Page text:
Fujitsu has set out a 10-year plan to overhaul its Australian datacentre portfolio, with a series of projects geared towards improving their performance and reliability.
The IT services firm has seven datacentre sites across Australia, which will be steadily updated between 2015 and 2025 to ensure they are equipped to cope as the internet of things (IoT), big data and cloud computing trends continue to take off.
“This datacentre roadmap continues our long-standing leadership in facility operator and infrastructure connectivity,” said Mike Foster, CEO of Fujitsu Australia and New Zealand.
“Its vision is designed to meet the challenges of digital transformation and the data needs of our hyper-connected world into the next decade,” he said.
The first project will see the firm spend $10m on securing Tier 4 status for its datacentre in Malaga, Perth.
The tiered system is used by the Uptime Institute to categorise datacentres according to the type of hardware deployed in them and their resiliency.
Tier 4 is the highest of these levels and suggests the operator has designed a datacentre that is fully redundant and – as such – has a guaranteed service availability of 99.995%.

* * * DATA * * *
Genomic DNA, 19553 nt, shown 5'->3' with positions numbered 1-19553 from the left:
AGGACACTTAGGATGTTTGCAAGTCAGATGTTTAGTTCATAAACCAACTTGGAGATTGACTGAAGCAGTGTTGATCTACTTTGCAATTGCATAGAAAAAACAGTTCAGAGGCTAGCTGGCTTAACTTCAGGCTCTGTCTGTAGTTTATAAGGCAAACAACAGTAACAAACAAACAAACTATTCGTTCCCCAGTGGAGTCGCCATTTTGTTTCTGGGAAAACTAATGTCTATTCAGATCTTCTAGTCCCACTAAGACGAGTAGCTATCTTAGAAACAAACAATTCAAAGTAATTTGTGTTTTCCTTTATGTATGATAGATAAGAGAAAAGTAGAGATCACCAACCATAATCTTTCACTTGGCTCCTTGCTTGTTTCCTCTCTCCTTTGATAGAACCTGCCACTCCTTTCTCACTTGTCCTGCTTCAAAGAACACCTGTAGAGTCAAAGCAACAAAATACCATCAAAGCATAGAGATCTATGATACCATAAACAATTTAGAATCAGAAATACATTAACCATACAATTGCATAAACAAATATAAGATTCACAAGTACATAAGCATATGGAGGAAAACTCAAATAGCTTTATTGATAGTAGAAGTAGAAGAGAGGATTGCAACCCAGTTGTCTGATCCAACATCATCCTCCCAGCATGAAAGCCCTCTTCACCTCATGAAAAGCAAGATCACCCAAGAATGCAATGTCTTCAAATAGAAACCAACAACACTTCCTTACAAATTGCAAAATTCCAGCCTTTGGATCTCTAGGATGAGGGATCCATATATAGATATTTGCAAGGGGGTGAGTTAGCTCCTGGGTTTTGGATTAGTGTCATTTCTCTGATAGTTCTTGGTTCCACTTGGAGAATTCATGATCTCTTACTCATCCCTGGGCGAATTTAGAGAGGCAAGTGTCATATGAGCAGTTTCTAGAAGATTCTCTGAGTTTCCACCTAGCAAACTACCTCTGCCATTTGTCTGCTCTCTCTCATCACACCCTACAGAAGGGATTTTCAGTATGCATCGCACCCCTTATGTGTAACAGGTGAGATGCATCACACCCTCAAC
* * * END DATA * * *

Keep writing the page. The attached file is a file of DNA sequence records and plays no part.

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When work on the site is completed, the facility will be among the first datacentres in Australia to achieve the Tier 4 grading.
“Datacentres governed by Tier 4 standards will give customers even greater confidence to move more mission-critical applications into ‘always on’ cloud infrastructure,” said Foster.
“Organisations are increasingly demanding a level of security and availability beyond the level of existing Tier 3 facilities for their mission-critical systems and applications.”
Sally Parker, research director for software and services at IDC, said the firm’s datacentre upgrade plans should ensure it’s well-prepared for the impending big data boom in Australia.
“The proliferation of low-cost sensor, mobile and embedded technologies is driving the creation of millions of high-value applications, many built on cloud platforms and in third-party datacentres,” said Parker.
“As Australia reaches the tipping point for big data adoption in 2015, organisations are stockpiling data from these new sources in anticipation of data-driven competitive gains, putting increased pressure on facilities in terms of networking and storage requirements,” she said.